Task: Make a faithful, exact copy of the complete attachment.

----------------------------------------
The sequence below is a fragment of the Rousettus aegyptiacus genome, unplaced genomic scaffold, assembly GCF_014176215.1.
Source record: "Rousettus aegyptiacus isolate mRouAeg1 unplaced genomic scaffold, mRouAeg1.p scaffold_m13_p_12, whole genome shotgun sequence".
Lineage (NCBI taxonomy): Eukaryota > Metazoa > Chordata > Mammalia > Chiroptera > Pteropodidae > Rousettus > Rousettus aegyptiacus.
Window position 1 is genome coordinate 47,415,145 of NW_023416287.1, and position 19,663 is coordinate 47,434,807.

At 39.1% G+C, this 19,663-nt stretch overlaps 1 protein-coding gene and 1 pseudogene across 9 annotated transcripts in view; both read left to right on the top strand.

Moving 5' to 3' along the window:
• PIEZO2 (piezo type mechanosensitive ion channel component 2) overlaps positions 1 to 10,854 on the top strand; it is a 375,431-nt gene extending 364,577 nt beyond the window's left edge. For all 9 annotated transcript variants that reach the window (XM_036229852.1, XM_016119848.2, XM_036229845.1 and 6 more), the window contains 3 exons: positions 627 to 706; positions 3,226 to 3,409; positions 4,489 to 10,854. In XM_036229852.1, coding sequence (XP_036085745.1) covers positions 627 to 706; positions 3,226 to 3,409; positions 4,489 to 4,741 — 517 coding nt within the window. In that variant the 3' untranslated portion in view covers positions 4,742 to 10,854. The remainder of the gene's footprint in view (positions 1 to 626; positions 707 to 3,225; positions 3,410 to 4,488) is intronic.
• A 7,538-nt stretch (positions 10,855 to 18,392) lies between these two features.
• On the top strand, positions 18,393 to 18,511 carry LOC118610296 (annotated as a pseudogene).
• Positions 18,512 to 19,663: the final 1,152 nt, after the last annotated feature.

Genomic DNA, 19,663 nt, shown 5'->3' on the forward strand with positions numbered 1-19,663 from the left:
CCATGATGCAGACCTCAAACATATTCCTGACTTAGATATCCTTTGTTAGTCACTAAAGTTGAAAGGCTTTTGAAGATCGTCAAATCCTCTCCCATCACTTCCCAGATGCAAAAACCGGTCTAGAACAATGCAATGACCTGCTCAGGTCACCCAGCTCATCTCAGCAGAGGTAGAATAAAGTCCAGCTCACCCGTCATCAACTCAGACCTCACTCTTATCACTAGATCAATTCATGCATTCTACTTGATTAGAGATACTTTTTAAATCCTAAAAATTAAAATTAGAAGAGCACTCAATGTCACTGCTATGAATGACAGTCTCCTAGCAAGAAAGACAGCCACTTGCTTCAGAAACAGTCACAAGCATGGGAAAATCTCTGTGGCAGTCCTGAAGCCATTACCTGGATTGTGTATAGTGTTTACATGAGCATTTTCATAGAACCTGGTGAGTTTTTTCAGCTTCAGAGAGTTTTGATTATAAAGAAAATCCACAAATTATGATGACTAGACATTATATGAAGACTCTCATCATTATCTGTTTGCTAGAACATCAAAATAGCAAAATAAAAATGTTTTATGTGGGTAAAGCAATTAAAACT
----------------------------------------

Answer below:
The sequence below is a fragment of the Rousettus aegyptiacus genome, unplaced genomic scaffold, assembly GCF_014176215.1.
Source record: "Rousettus aegyptiacus isolate mRouAeg1 unplaced genomic scaffold, mRouAeg1.p scaffold_m13_p_12, whole genome shotgun sequence".
Lineage (NCBI taxonomy): Eukaryota > Metazoa > Chordata > Mammalia > Chiroptera > Pteropodidae > Rousettus > Rousettus aegyptiacus.
Window position 1 is genome coordinate 47,415,145 of NW_023416287.1, and position 19,663 is coordinate 47,434,807.

At 39.1% G+C, this 19,663-nt stretch overlaps 1 protein-coding gene and 1 pseudogene across 9 annotated transcripts in view; both read left to right on the top strand.

Moving 5' to 3' along the window:
• PIEZO2 (piezo type mechanosensitive ion channel component 2) overlaps positions 1 to 10,854 on the top strand; it is a 375,431-nt gene extending 364,577 nt beyond the window's left edge. For all 9 annotated transcript variants that reach the window (XM_036229852.1, XM_016119848.2, XM_036229845.1 and 6 more), the window contains 3 exons: positions 627 to 706; positions 3,226 to 3,409; positions 4,489 to 10,854. In XM_036229852.1, coding sequence (XP_036085745.1) covers positions 627 to 706; positions 3,226 to 3,409; positions 4,489 to 4,741 — 517 coding nt within the window. In that variant the 3' untranslated portion in view covers positions 4,742 to 10,854. The remainder of the gene's footprint in view (positions 1 to 626; positions 707 to 3,225; positions 3,410 to 4,488) is intronic.
• A 7,538-nt stretch (positions 10,855 to 18,392) lies between these two features.
• On the top strand, positions 18,393 to 18,511 carry LOC118610296 (annotated as a pseudogene).
• Positions 18,512 to 19,663: the final 1,152 nt, after the last annotated feature.

Genomic DNA, 19,663 nt, shown 5'->3' on the forward strand with positions numbered 1-19,663 from the left:
CCATGATGCAGACCTCAAACATATTCCTGACTTAGATATCCTTTGTTAGTCACTAAAGTTGAAAGGCTTTTGAAGATCGTCAAATCCTCTCCCATCACTTCCCAGATGCAAAAACCGGTCTAGAACAATGCAATGACCTGCTCAGGTCACCCAGCTCATCTCAGCAGAGGTAGAATAAAGTCCAGCTCACCCGTCATCAACTCAGACCTCACTCTTATCACTAGATCAATTCATGCATTCTACTTGATTAGAGATACTTTTTAAATCCTAAAAATTAAAATTAGAAGAGCACTCAATGTCACTGCTATGAATGACAGTCTCCTAGCAAGAAAGACAGCCACTTGCTTCAGAAACAGTCACAAGCATGGGAAAATCTCTGTGGCAGTCCTGAAGCCATTACCTGGATTGTGTATAGTGTTTACATGAGCATTTTCATAGAACCTGGTGAGTTTTTTCAGCTTCAGAGAGTTTTGATTATAAAGAAAATCCACAAATTATGATGACTAGACATTATATGAAGACTCTCATCATTATCTGTTTGCTAGAACATCAAAATAGCAAAATAAAAATGTTTTATGTGGGTAAAGCAATTAAAACT